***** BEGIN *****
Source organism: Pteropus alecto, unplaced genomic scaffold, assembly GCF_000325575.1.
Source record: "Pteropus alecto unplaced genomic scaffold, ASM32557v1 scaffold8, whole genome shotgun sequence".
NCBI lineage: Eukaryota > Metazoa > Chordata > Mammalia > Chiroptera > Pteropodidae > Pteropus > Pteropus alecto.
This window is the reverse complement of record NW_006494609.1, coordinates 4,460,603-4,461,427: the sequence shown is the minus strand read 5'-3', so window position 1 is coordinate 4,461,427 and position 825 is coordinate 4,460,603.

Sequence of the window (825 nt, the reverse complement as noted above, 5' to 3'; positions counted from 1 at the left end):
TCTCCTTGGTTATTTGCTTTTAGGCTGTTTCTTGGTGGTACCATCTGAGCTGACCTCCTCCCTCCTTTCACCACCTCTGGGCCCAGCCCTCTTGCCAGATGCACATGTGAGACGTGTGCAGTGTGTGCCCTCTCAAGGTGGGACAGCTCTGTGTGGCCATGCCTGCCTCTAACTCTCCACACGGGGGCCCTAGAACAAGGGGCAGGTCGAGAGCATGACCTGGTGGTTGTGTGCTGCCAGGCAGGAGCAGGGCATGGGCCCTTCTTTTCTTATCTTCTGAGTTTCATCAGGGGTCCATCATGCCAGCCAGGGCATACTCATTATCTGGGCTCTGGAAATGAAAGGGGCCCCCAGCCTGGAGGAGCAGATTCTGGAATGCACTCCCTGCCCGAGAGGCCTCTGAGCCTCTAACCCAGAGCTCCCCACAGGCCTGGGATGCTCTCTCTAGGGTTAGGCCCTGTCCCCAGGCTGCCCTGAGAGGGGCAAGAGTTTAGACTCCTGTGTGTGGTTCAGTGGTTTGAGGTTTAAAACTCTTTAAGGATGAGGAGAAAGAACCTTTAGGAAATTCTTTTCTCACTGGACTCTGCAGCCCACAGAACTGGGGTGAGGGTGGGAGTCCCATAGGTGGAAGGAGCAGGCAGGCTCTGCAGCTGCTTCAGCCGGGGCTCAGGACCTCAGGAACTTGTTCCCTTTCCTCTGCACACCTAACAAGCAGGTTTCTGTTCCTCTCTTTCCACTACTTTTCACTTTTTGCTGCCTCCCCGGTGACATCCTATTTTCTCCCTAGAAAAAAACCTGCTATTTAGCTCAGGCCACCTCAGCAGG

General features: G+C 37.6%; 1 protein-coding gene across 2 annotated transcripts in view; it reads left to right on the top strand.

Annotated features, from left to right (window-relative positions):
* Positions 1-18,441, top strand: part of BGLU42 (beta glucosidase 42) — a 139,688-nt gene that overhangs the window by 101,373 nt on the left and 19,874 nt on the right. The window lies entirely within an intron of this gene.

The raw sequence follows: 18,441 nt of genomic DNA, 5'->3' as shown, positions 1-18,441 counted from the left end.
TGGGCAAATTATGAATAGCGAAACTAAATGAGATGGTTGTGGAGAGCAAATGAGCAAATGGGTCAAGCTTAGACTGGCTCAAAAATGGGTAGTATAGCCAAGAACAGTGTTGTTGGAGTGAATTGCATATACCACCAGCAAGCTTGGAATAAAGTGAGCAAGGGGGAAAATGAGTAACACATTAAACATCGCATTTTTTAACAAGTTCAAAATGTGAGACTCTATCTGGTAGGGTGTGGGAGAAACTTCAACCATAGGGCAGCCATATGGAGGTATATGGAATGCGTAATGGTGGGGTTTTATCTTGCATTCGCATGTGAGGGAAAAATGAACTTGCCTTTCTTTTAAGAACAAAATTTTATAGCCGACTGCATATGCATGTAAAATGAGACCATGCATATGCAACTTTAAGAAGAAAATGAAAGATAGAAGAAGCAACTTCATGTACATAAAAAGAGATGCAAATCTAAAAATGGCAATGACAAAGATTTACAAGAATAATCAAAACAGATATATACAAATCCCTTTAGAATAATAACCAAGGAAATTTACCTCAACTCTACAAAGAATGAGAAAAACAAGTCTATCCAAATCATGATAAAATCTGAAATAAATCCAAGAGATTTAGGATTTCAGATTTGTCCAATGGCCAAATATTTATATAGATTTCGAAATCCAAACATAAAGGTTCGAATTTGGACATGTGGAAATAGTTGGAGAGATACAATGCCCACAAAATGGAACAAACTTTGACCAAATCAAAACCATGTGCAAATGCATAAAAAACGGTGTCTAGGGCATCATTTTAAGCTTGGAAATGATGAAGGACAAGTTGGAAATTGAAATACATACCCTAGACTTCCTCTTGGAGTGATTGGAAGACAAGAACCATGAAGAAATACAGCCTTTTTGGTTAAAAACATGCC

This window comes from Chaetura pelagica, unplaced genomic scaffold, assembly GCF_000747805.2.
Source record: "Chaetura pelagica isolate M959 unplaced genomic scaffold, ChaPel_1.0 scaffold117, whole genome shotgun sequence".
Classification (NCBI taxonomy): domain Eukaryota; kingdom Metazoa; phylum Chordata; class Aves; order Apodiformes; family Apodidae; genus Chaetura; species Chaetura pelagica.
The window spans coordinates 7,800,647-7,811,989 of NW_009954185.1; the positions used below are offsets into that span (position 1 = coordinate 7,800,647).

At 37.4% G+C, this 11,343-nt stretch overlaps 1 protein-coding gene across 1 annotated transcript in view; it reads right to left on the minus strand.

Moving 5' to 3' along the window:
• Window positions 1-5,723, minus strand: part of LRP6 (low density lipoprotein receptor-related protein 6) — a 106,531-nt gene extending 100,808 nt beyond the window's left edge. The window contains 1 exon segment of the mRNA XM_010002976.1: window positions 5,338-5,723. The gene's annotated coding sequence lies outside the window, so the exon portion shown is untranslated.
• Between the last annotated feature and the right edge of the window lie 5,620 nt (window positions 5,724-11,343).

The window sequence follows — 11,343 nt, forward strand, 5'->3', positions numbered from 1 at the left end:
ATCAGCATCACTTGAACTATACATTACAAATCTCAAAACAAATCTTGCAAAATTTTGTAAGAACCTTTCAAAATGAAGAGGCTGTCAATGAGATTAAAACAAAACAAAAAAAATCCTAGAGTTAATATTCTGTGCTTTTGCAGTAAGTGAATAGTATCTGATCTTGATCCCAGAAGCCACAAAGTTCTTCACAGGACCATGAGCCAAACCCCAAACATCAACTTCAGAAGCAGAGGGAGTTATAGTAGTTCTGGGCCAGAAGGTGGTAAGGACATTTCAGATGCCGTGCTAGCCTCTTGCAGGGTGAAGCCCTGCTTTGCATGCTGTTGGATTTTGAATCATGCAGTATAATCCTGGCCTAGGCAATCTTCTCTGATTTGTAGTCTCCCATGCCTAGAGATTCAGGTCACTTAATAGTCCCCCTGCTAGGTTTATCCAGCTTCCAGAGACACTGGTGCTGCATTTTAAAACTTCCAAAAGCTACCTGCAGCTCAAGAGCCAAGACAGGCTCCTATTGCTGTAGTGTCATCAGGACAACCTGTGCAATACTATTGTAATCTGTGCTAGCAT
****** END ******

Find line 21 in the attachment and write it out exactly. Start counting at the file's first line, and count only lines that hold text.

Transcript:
ATCAGCATCACTTGAACTATACATTACAAATCTCAAAACAAATCTTGCAAAATTTTGTAAGAACCTTTCAAAATGAAGAGGCTGTCAATGAGATTAAAACAAAACAAAAAAAATCCTAGAGTTAATATTCTGTGCTTTTGCAGTAAGTGAATAGTATCTGATCTTGATCCCAGAAGCCACAAAGTTCTTCACAGGACCATGAGCCAAACCCCAAACATCAACTTCAGAAGCAGAGGGAGTTATAGTAGTTCTGGGCCAGAAGGTGGTAAGGACATTTCAGATGCCGTGCTAGCCTCTTGCAGGGTGAAGCCCTGCTTTGCATGCTGTTGGATTTTGAATCATGCAGTATAATCCTGGCCTAGGCAATCTTCTCTGATTTGTAGTCTCCCATGCCTAGAGATTCAGGTCACTTAATAGTCCCCCTGCTAGGTTTATCCAGCTTCCAGAGACACTGGTGCTGCATTTTAAAACTTCCAAAAGCTACCTGCAGCTCAAGAGCCAAGACAGGCTCCTATTGCTGTAGTGTCATCAGGACAACCTGTGCAATACTATTGTAATCTGTGCTAGCAT